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The Hill: Activists decry plans to restrict access around White House

Reprinted from The Hill

Civil liberties advocates are sounding the alarm amid reports that federal authorities may impose new restrictions to public access around the White House in response to a security lapse last week that allowed a fence jumper to walk through the front door of 1600 Pennsylvania Ave.

In the aftermath of the embarrassing episode, the Secret Service is considering a permanent extension of the perimeter outside the compound. The agency is also weighing a new screening system requiring individuals to submit to bag checks before entering the park or streets immediately surrounding the White House.

“Closing the White House sidewalk or Pennsylvania Avenue to protest, or setting up checkpoints, would be an outrageous assault on free speech rights in the United States,” said Mara Verheyden-Hilliard, a constitutional rights attorney who serves as executive director of the Partnership for Civil Justice Fund (PCJF)

The area directly north of the White House is a popular tourist spot, and perennial location for protest rallies staged by all manner of groups seeking to influence the White House.

As such, any closure of the area would be “an unconstitutional abridgment and illegal removal from public access of one of the most important, vibrant, historical and critical public fora that exists for the purpose of free expression,” Verheyden-Hilliard said.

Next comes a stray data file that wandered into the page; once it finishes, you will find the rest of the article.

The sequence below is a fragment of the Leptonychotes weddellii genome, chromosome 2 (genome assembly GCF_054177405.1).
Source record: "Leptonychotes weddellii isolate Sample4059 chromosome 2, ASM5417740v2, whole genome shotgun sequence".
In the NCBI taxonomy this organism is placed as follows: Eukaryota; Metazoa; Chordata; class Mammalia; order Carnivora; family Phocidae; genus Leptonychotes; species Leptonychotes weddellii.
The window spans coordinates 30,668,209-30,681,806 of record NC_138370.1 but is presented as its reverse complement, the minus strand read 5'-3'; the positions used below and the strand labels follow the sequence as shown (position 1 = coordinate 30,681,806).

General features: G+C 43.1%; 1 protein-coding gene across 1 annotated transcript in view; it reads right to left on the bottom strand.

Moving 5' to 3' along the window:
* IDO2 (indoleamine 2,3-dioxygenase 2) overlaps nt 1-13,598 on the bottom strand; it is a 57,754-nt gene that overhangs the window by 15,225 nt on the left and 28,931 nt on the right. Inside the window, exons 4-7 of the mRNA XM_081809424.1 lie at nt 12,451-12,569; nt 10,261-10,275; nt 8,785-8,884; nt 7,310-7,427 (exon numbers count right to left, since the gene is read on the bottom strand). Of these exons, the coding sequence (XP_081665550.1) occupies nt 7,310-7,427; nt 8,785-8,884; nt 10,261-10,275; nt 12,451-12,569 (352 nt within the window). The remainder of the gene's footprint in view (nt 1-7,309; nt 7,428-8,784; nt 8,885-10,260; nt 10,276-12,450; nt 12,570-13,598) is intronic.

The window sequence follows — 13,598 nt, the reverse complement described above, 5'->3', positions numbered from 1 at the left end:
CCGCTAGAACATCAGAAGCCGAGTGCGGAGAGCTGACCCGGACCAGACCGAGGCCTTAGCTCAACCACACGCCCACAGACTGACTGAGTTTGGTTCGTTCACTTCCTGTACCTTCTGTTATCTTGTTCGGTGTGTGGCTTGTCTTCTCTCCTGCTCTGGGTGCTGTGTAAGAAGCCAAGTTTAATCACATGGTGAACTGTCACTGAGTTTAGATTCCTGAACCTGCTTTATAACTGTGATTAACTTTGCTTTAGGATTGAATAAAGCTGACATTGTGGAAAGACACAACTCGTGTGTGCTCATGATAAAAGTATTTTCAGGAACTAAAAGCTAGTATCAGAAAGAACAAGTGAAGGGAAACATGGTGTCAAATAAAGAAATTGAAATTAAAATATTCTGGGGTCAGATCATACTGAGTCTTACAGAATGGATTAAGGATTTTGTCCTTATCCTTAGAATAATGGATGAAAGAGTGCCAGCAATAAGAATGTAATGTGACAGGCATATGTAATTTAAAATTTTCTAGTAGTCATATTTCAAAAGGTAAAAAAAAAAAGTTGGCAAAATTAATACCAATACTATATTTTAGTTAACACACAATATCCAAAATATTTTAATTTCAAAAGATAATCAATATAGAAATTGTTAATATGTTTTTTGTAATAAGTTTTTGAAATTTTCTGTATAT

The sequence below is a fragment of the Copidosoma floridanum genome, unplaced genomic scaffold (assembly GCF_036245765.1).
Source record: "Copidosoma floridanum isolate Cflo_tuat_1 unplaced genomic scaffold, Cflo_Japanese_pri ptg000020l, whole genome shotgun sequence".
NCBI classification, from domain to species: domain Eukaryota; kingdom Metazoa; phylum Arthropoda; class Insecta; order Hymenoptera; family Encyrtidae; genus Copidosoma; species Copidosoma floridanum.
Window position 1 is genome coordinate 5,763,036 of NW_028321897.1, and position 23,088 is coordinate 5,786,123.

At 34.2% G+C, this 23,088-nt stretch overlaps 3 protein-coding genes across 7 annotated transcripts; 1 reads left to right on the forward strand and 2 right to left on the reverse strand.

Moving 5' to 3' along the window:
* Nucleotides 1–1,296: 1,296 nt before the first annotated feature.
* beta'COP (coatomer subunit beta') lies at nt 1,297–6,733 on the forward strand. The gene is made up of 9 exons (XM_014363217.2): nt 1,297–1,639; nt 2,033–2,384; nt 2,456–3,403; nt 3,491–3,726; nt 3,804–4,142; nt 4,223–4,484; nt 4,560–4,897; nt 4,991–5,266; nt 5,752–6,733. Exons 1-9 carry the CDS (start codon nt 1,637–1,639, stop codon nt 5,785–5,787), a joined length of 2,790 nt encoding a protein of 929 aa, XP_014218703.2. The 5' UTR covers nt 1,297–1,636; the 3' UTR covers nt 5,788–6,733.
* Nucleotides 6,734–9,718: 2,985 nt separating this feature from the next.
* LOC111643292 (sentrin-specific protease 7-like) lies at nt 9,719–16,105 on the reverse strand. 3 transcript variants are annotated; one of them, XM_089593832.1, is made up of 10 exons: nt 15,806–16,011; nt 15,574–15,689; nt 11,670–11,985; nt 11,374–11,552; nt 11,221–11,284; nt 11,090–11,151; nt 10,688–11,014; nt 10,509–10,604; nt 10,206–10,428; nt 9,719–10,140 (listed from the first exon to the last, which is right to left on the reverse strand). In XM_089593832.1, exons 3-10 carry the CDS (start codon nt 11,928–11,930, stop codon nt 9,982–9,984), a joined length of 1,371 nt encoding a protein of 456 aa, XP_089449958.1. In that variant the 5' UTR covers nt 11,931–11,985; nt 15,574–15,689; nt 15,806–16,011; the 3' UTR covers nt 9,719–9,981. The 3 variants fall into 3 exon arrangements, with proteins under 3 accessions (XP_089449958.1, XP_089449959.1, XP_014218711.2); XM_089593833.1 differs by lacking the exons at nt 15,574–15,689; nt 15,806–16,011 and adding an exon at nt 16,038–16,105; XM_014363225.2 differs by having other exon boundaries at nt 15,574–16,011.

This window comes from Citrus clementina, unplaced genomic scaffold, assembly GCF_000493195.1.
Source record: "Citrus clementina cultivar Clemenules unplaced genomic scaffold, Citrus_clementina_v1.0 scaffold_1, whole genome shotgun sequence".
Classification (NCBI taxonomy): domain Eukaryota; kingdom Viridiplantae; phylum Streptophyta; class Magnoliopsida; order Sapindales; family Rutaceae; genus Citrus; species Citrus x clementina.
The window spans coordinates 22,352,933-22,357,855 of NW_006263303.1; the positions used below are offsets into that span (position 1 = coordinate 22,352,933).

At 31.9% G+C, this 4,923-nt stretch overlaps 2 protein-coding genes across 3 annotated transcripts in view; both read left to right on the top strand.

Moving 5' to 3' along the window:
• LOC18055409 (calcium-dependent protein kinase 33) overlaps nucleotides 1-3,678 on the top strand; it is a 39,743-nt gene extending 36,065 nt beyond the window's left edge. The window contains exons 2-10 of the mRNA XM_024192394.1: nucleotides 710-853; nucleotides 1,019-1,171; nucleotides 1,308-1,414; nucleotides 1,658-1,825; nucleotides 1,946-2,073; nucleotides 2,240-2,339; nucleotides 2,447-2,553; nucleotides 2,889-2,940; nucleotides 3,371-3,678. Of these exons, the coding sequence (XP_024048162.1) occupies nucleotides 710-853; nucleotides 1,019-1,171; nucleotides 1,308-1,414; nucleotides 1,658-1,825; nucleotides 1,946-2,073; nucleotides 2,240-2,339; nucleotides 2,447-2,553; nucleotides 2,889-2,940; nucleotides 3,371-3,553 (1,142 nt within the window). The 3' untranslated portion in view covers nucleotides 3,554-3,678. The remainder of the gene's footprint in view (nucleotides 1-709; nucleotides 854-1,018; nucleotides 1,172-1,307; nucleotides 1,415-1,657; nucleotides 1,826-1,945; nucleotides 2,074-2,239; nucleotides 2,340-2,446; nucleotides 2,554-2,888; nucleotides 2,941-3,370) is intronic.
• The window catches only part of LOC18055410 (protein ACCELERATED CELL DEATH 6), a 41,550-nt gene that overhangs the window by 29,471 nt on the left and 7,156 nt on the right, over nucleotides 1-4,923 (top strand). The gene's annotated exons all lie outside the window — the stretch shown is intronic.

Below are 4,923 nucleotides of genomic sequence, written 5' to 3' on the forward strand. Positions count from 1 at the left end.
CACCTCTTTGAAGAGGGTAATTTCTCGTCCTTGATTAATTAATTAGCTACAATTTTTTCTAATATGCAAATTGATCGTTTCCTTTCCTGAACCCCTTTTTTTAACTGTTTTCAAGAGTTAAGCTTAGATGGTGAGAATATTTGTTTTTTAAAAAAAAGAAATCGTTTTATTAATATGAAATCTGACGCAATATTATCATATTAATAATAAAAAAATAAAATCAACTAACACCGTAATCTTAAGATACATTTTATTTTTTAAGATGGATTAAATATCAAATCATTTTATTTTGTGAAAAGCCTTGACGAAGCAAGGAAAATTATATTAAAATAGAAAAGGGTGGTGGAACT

Citing a “systematic” removal of the removal of space for public assembly in Washington and beyond, the fund has challenged previous efforts to limit access. The group prevailed in a legal action against then-New York City Mayor Michael Bloomberg after his administration sought to close the Great Lawn of Central Park to protests in order to protect the grass.

In 2008, the PCJF launched a successful campaign to stop the National Park Service from driving mass protest from the National Mall, also under the auspices of protecting the grass.

Consideration of restrictions at the White House, however, is a security issue.

In the days after former Army sniper Omar Gonzalez scaled a fence outside the White House and slipped through its front door carrying a knife, questions have mounted about gaps in security at what is supposed to be an impenetrable fortress.

Those concerns were heightened this week after revelations that police discovered 800 rounds of ammunition, two hatchets and a machete in Gonzalez’s car, parked just blocks from the White House.

As part of its response, the Secret Service has erected a temporary 3-foot barrier outside the White House’s black iron gates.

During a briefing Monday, White House press secretary Josh Earnest said the Secret Service faces a challenge in “balancing the need to ensure the safety and security of the first family, while also ensuring that the White House continues to be the people’s house.”

But Verheyden-Hilliard said the security argument all to often trumps the First Amendment.

“This is part of a growing trend that we are fighting in the removal of public space from the people, to whom it rightfully belongs,” she said.

-Justin Sink contributed.